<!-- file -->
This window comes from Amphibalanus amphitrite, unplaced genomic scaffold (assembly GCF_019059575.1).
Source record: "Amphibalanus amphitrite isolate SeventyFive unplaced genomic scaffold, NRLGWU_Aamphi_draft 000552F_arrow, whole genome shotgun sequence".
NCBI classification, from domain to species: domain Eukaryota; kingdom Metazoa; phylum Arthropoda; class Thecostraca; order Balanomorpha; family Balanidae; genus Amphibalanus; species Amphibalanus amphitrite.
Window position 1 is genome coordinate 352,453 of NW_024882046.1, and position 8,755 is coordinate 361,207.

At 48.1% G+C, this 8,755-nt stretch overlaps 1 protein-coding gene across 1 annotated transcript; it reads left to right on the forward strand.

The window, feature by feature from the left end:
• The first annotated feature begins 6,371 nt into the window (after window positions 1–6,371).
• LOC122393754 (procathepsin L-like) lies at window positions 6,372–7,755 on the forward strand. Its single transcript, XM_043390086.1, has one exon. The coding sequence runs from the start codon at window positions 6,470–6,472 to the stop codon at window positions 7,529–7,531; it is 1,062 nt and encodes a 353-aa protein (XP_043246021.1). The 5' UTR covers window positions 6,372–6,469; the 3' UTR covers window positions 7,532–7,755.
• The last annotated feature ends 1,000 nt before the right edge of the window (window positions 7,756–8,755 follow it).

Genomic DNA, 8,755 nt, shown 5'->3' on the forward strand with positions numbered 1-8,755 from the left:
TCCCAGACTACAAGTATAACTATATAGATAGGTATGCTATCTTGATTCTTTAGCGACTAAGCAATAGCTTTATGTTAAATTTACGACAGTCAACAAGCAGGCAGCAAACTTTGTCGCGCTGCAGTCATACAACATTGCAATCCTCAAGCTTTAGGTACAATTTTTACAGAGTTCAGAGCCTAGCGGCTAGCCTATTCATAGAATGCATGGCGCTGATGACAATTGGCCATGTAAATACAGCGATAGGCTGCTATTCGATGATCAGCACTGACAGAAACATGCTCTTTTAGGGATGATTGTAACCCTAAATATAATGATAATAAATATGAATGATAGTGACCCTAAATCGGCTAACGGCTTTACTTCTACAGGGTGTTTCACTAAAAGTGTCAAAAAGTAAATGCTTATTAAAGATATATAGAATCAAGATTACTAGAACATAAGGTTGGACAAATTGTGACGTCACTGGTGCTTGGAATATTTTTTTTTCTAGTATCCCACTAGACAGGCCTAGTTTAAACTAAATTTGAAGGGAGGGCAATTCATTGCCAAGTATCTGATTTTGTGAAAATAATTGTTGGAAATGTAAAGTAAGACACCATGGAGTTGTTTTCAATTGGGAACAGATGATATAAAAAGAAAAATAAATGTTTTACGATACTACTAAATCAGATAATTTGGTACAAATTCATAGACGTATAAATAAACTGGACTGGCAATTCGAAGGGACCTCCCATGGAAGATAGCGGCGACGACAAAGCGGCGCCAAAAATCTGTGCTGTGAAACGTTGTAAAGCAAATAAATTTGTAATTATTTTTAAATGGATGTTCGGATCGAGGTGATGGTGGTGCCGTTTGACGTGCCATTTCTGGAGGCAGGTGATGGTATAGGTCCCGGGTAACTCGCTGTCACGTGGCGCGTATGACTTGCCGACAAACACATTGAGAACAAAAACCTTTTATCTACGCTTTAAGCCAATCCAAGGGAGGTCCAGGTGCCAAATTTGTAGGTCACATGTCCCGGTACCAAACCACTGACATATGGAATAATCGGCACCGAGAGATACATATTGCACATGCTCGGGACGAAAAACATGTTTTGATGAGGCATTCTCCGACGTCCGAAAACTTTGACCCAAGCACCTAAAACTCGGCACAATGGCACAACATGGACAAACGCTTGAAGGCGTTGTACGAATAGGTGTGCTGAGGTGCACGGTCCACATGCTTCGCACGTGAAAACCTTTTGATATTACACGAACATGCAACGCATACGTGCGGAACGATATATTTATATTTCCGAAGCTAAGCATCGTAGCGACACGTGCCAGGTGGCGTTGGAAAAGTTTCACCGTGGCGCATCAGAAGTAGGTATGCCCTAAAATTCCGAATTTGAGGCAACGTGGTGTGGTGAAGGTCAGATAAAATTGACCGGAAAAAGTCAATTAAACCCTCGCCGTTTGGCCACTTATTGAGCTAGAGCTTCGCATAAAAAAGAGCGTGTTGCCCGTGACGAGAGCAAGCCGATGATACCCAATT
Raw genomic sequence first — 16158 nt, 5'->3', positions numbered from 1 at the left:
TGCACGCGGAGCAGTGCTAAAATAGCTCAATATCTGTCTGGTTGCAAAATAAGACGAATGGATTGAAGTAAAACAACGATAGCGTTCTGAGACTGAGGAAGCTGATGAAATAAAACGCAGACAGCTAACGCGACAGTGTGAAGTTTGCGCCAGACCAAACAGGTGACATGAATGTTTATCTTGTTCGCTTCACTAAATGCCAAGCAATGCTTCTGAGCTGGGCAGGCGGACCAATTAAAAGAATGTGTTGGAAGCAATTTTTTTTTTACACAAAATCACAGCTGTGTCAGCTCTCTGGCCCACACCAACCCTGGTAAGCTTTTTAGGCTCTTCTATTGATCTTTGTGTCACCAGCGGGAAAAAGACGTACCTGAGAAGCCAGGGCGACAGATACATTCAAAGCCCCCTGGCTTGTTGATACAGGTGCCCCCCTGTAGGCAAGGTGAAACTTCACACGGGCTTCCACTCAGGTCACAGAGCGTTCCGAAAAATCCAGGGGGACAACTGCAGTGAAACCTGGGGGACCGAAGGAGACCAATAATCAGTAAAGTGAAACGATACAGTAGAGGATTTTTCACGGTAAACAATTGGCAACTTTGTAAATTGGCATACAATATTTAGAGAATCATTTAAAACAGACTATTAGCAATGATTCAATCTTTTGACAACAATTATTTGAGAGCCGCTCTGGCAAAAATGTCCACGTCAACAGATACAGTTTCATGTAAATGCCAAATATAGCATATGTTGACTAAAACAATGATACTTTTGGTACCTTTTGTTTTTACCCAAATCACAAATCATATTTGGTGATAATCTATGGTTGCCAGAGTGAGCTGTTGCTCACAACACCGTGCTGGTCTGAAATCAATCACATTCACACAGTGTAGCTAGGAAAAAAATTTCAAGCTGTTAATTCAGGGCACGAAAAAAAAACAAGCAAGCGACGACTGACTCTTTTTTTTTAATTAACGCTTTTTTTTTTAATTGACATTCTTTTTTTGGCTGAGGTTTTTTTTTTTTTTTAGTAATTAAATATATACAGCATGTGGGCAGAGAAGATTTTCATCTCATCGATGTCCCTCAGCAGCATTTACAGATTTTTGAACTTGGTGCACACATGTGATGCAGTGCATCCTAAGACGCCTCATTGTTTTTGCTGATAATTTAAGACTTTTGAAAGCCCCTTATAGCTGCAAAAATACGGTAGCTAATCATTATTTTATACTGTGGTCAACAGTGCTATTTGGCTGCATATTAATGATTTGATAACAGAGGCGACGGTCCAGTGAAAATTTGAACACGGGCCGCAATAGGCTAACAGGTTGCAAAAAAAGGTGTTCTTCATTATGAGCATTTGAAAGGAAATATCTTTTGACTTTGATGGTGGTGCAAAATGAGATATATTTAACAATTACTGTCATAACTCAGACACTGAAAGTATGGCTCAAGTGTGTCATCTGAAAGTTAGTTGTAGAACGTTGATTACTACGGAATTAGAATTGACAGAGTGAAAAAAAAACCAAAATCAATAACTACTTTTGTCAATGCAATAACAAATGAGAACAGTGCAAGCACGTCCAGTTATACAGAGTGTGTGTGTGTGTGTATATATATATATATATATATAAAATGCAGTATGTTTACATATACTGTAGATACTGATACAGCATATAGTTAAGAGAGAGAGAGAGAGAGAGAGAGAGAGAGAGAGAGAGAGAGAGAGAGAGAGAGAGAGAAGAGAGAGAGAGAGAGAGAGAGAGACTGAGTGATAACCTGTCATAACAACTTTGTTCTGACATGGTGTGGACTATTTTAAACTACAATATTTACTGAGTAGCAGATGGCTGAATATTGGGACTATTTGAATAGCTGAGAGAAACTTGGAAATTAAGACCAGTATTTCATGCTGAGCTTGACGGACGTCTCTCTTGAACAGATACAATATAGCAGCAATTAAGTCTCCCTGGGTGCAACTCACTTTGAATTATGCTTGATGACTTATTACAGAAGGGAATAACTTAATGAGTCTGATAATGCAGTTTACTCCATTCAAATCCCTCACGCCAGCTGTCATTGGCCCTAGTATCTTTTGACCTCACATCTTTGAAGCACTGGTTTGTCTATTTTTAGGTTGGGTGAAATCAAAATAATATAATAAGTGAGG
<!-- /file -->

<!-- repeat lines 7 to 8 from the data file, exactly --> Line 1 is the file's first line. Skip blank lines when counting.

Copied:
• The first annotated feature begins 6,371 nt into the window (after window positions 1–6,371).
• LOC122393754 (procathepsin L-like) lies at window positions 6,372–7,755 on the forward strand. Its single transcript, XM_043390086.1, has one exon. The coding sequence runs from the start codon at window positions 6,470–6,472 to the stop codon at window positions 7,529–7,531; it is 1,062 nt and encodes a 353-aa protein (XP_043246021.1). The 5' UTR covers window positions 6,372–6,469; the 3' UTR covers window positions 7,532–7,755.